By Travis York ’23
with April C. Armstrong *14
In this, the second part of the story on AIDS awareness on Princeton University’s campus, we will cover the representation of AIDS and queerness within selected student newspapers and alumni publications.
While all of the United States began to discuss AIDS in the 1990s, especially in relation to sexual orientation, some student newspapers began to discuss queer identities more broadly. These newspapers provide a unique look into how conversations surrounding sexual orientation began and continued on Princeton University’s campus and represent at least one sector of campus in which these discussions on sexual orientation and AIDS were occurring. Though we see less coverage in publications like the Daily Princetonian or the Nassau Literary Review, some newer campus periodicals, especially the Progressive Review and Nassau Weekly, began to include more coverage of queerness as AIDS also rose in public consciousness.
The AIDS epidemic’s role in growing conversations around sexual orientation was crucial. As early as 1987–the same year that ACT-UP (AIDS Coaltion to Unleash Power) formed at New York’s Lesbian and Gay Community Services Center to address national neglect of the crisis in gay men’s health–students were claiming that the university “has not shown enough support for AIDS discussion and help,” in response to the funding the Bisexual and Lesbian Support System (BLSS) had received from the university, according to November 4, 1987 article in the Prince. As Jennifer Kates *95, the Staff Assistant for the LGBA at the time, observed in the December 1992 issue of the Progressive Review, “Without the dramatic response of AIDS activism to the AIDS crisis, we would not have such a powerful and organized queer community today.”
As a growing epidemic within the United States, AIDS was frequently connected to queerness, yet was also covered as its own topic, with four causes for the epidemic identified as homosexual and bisexual men, Haitian immigrants, intravenous drug users, and hemophiliacs. While Haitian immigrants were taken off of the risk factor list in April 1985, the public connection between these groups and AIDS presented an obstacle for activists to overcome. The response to AIDS in the United States brought together many queer activists, planting the seeds for the modern queer liberation movement.
At Princeton, just as in America at large, there were direct links made between AIDS and minority sexualities. One dramatic example from the broader culture occurred with the January 1988 publication of an article in Cosmopolitan offering “Reassuring News about AIDS” for heterosexual readers. The reassurance was as follows: “There is almost no danger of contracting AIDS through ordinary sexual intercourse.” If there was no serious risk–a claim that physicians and public health services both then and now would dispute–then it wasn’t something heterosexuals should worry about or even think about. Indeed, many didn’t. Instead, this increased the general social stigma for minority sexualities.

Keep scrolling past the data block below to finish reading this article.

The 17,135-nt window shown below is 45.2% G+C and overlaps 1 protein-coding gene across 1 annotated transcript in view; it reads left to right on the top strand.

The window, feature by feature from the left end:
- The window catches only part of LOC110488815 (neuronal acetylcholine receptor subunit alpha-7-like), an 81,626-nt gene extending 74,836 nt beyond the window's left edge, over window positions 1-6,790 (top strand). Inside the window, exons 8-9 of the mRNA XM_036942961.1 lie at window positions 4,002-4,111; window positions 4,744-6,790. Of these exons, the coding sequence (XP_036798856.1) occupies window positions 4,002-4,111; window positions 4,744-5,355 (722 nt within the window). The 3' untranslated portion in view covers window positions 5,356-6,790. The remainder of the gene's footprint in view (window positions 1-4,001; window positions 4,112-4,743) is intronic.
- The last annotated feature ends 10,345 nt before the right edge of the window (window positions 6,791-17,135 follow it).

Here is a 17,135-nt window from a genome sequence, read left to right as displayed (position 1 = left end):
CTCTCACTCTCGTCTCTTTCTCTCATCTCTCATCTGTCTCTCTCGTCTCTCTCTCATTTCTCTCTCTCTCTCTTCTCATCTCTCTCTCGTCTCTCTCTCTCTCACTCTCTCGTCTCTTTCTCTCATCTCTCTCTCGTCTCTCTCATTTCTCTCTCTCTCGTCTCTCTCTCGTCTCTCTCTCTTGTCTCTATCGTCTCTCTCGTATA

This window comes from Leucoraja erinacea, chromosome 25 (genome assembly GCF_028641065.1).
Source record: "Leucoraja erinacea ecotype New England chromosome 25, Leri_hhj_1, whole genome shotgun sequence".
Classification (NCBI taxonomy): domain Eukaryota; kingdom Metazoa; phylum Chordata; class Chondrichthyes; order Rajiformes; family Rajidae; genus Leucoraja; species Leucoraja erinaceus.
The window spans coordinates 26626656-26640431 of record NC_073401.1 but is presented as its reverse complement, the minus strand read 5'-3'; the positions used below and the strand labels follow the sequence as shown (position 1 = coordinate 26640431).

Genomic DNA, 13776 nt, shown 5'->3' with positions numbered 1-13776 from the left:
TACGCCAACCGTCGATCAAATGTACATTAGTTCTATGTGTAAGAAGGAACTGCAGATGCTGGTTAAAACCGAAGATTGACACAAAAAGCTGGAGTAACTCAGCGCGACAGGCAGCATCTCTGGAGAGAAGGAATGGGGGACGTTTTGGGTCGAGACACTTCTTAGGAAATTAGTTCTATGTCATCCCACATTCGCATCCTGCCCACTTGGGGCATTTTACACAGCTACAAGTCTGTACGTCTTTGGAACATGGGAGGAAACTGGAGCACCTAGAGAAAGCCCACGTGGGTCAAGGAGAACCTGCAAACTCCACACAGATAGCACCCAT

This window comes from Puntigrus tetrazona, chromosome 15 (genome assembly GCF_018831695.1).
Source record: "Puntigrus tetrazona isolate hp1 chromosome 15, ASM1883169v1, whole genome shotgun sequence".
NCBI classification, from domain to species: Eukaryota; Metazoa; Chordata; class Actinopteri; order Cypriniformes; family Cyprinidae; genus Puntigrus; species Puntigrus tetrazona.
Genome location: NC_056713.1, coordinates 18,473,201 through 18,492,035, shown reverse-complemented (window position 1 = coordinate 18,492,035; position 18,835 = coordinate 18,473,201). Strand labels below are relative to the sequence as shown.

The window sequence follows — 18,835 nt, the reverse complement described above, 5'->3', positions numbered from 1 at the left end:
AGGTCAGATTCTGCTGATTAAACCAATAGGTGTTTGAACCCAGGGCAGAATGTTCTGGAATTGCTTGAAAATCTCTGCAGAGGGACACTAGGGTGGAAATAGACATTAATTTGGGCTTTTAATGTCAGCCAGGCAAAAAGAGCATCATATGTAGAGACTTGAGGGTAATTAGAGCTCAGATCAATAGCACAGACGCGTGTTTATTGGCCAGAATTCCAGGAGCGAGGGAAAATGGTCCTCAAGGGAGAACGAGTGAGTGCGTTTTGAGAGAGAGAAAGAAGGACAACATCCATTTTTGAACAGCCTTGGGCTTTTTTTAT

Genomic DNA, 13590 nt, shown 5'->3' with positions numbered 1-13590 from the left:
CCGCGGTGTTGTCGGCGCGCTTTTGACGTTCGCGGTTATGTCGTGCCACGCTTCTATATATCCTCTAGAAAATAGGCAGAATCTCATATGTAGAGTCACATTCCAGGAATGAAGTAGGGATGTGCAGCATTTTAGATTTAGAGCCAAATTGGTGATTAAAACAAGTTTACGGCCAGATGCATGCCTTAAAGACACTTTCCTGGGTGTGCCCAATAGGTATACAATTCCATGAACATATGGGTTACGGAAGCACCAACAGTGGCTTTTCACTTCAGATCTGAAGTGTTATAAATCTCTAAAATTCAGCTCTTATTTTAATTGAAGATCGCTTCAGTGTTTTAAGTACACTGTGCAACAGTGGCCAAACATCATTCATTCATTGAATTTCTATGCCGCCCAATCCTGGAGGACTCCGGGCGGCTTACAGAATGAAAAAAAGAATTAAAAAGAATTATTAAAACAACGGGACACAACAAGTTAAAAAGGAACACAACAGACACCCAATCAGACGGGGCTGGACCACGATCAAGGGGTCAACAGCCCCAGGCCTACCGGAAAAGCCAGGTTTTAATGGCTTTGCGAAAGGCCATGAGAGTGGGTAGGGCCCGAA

Students at Princeton also felt this stigma. In May 1986, the editor-in-chief of the Progressive Review, Joel Anderson ’87, wrote about “The Invisible Minority” (gay and lesbian students on campus). Concerning the hindrances to coming out of the closet for many gay and lesbian students, Anderson noted that
the anatomy of homophobia on campus is complicated. In the first instance, it seems to be a matter of heterosexism, the view that heterosexuality is the only legitimate form of sexual orientation, and that homosexuality is wrong or perverse. This is a bias in our culture, which has gained monstrous proportions with the AIDS scare, and which is constantly reinforced by stereotypes and misconceptions about what most gay men and lesbians are like.
Still, as the AIDS crisis grew in the United States and activism around the virus jump-started in New York as noted above, AIDS rhetoric also penetrated Princeton University’s “orange bubble.” Student newspapers increasingly began to report on sexual orientation and include articles in their publications from those involved in queer and AIDS activism. However, it is important to note that there was a difference between AIDS activism and queer activism as a whole. Kates put it this way in the December 1992 edition of the Progressive Review: “AIDS Activism was an important precursor to Queer activism, as something related to but distinct from the lesbian, gay, and bi liberation movement.” It may be better to understand it as a transition in an existing movement. While queer activism had long existed, even on Princeton’s campus, AIDS activism pivoted and heightened campus controversy and talk around sexual orientation and queerness.
AIDS discussions reached alumni as well. The Princeton Alumni Weekly (PAW) ran an article on opera singer Will Parker ‘65 and his battle with AIDS written by Dan White ‘65 on May 6, 1992. The article received a number of letters to the editor in response, some of which were printed in the July 8, 1992 issue. Positively, Arthur Rosenblatt ‘60 wrote that in sharing Will Parker’s story, the article served as “a reminder that AIDS makes no distinction in its selection of victims…”